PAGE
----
The Detroit News
Nov. 11, 2011
Ever since Ford Motor Co. embarrassed Michigan last year with plans to spend $11.4 billion to create campuses in Kentucky and Tennessee, Gov. Gretchen Whitmer found a new sort of religion in the quest to land jobs and investment building next-generation electric vehicles and batteries.
An election year can do that. Now that she’s secured a second term and her party will control the state Legislature for the first time in 40 years, many unanswered questions loom. Among them: Will the governor’s muscular, pro-business bias of the past year prove to be a political mirage — or will she and her party remain committed to the proposition that good politics is rooted in what’s good for Michigan business and its ability to compete?
Capital goes where it’s invited and stays where it’s wanted. As Whitmer and new Democratic leaders in the Legislature prioritize their agenda, they should remember that job-creating business leaders will be paying closer attention to what they do than what they say. They’ll watch whether, come January, Lansing’s economic policy-making leads with making Michigan more competitive or defaults to settling ideological scores.
Business will look to see whether the state’s suite of economic tools crafted in the wake of last year’s Ford humiliation will survive the partisan shift inside the Capitol — the $250 million site development fund, the so-called SOAR fund to finance incentive packages to lure the likes of Gotion Inc. and Our Next Energy Inc. and close investment deals with Ford and General Motors Co.
And there will be keen interest in boardrooms for clues to whether the new Democratic majority will seek to be aligned with business and labor, whether lawmakers understand the virtuous circle connecting policy, competitiveness and educational attainment with job-creating investment. If the smart people soon will be in charge, here’s their chance to prove it.
Our hyper-partisan political Zeitgeist does not inspire confidence. Pivoting in the first few days of the new year to repealing Michigan’s right-to-work law or reviving prevailing wage rules on publicly funded projects would signal the Democrats’ fealty to organized labor. Such signals also could renew reservations about Michigan’s business-friendly reputation among would-be investors in advanced manufacturing and battery production, to name two.
After 40 years in some form of the minority, the political urge among Democrats to wield their new majority to impose ideological wish lists will be difficult to resist. Look at the present and recent past in Lansing and Washington: if the years-long Republican run in the majority, or the behavior of both GOP and Dem control in Congress, is any indication, pragmatic bipartisan cooperation is likely to be ridiculed and rejected as the quaint vestige of a bygone era.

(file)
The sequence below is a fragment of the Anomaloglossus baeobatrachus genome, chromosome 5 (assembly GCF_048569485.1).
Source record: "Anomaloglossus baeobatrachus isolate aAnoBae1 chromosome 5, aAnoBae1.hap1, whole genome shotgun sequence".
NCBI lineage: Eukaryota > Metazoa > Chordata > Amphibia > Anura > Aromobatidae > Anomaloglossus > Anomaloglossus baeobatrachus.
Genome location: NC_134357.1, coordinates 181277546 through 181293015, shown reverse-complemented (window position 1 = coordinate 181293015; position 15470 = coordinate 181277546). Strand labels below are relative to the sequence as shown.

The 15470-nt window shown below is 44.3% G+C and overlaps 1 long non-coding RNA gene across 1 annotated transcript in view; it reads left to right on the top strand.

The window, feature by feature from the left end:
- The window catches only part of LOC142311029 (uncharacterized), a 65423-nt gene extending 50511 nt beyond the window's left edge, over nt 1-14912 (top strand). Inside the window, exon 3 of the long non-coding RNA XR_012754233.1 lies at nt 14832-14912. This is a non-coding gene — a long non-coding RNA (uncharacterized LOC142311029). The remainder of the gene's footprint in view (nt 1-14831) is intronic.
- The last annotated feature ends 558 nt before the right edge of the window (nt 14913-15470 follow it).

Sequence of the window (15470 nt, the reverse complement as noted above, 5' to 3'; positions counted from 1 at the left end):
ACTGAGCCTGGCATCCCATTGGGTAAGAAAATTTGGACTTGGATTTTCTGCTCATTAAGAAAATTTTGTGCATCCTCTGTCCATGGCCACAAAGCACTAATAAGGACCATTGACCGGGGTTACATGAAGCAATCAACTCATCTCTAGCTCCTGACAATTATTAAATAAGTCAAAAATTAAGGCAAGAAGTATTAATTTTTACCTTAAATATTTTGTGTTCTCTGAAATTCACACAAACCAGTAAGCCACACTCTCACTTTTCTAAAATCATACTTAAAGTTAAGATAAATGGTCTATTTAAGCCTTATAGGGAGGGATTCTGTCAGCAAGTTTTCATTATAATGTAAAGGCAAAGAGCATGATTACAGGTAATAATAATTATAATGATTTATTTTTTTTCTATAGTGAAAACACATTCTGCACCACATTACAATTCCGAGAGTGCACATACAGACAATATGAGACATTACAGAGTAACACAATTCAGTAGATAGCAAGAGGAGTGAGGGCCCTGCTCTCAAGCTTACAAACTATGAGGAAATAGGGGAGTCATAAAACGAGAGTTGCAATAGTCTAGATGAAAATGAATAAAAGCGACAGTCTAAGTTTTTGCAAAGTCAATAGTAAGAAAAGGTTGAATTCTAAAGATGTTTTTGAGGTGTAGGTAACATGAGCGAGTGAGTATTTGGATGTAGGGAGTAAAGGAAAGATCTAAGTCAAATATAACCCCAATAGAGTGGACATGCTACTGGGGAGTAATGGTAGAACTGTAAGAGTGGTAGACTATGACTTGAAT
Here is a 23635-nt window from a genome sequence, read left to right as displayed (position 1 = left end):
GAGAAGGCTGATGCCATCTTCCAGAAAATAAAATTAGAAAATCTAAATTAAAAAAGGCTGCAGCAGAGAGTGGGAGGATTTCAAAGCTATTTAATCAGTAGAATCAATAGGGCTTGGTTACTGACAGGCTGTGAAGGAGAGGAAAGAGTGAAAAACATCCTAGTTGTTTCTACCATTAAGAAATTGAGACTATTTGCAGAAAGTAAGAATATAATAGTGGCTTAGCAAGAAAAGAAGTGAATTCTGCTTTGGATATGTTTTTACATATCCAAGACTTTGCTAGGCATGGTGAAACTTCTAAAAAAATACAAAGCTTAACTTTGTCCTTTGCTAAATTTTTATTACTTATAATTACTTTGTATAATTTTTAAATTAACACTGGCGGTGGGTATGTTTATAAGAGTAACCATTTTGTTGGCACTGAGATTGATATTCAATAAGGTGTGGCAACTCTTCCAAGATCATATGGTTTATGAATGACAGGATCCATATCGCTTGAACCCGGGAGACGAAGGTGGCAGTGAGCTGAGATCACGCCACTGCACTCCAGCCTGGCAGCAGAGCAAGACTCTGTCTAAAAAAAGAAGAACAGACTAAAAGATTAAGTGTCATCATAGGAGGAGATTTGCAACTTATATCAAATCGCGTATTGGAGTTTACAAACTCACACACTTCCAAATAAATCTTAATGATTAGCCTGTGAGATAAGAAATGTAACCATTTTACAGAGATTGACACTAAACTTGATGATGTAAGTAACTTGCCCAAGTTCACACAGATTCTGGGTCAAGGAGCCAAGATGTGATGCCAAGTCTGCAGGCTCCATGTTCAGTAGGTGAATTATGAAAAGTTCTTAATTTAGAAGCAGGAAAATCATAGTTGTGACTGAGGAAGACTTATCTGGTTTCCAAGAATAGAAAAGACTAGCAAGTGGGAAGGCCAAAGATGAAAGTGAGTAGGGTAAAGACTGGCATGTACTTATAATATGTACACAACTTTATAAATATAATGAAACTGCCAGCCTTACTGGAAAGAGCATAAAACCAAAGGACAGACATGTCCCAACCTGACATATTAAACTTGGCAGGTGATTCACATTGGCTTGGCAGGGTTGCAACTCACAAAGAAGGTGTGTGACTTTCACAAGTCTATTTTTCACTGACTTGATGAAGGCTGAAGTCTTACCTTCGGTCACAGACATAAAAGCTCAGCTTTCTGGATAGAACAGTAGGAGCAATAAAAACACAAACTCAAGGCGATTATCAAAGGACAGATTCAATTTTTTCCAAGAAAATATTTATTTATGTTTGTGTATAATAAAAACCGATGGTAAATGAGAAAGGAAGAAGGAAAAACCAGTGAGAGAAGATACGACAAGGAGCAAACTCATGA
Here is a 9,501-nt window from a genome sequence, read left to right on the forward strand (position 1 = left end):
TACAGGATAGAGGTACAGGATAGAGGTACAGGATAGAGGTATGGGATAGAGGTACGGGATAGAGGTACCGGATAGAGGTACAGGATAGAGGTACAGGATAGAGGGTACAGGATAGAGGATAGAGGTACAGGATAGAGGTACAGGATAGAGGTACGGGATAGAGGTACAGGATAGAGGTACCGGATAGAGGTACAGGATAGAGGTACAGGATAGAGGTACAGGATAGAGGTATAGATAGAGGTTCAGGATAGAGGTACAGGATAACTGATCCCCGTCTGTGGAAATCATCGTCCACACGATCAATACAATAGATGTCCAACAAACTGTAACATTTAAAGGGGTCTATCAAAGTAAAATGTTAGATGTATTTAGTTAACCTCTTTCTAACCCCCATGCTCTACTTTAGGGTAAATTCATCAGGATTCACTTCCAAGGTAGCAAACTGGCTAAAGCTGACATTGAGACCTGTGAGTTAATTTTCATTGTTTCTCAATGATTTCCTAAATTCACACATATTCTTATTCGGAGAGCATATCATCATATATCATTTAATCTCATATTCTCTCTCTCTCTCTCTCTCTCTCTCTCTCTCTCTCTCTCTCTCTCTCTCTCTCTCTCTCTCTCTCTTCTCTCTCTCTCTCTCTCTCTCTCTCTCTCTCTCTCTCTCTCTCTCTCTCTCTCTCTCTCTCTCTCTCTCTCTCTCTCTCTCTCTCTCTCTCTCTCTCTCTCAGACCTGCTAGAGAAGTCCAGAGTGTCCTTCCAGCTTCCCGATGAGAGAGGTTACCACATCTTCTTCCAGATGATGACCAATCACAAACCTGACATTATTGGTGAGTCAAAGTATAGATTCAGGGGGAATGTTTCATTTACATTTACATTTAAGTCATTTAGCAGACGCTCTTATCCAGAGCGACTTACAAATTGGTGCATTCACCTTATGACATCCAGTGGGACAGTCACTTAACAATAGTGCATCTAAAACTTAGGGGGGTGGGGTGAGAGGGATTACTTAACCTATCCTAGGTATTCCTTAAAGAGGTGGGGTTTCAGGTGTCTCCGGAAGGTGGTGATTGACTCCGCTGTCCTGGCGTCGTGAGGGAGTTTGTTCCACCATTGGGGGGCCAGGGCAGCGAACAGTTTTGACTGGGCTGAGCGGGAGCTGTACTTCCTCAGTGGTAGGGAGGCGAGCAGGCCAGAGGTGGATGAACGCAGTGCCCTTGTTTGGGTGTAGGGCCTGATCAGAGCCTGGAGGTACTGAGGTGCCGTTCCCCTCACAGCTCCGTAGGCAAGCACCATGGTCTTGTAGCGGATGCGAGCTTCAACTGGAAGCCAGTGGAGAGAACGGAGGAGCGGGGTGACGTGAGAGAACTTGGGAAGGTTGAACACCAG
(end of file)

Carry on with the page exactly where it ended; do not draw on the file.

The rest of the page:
Chances of ideological overreach are high. In remarks the morning after her decisive win, Whitmer said her top priority is to grow Michigan and do it by focusing on auto manufacturing, expanding semiconductor chip assembly and supporting the development of clean energy — three interconnected sectors that are foundations of the modern Michigan economy.
“She understands that you have to have a vibrant business community, business climate in order to have a reason for people to want to stay here,” Quentin Messer Jr., CEO of the Michigan Economic Development Corp., told The Detroit News. She would be right, which is why economic policy-making, support for economic development efforts and inevitable education reforms should favor measurable results over rewarding politically reliable constituencies.
When Whitmer interviewed Messer for the MEDC job in March 2021, he recalled, she shared three priorities: first, Michigan needed to win more; second, the new MEDC boss should focus on recruiting new investment and jobs and leave the politics to elected officials; and, third, he should import ideas and practices widely used across his native South to outperform in economic development efforts up north.
“‘I want you to bring some of that SEC to the Big Ten,’” he recalls the governor saying. “That hasn’t changed.”
We’ll see. Political realignment can change behavior, fuel arrogance, radically alter priorities, invite the exercise of raw power — witness a long line of Republican leaders in both chambers in Lansing over recent decades. As leader of her party, Whitmer will own either the continuing wins delivered by Messer & Co. or renewed complaints that Michigan is backsliding to the bad ol’ days of slow regulatory approval, higher business taxes and policy favoring labor despite potential risk to job-creating investment.
For years, Democrats in the minority in Lansing sought bipartisan cooperation from Republicans only to be marginalized by the majority. Now Democrats will get a shot to show they will live by the standards they’ve said they wanted, especially because slim majorities in both houses mean Democrats will need to work with Republicans to move consequential legislation.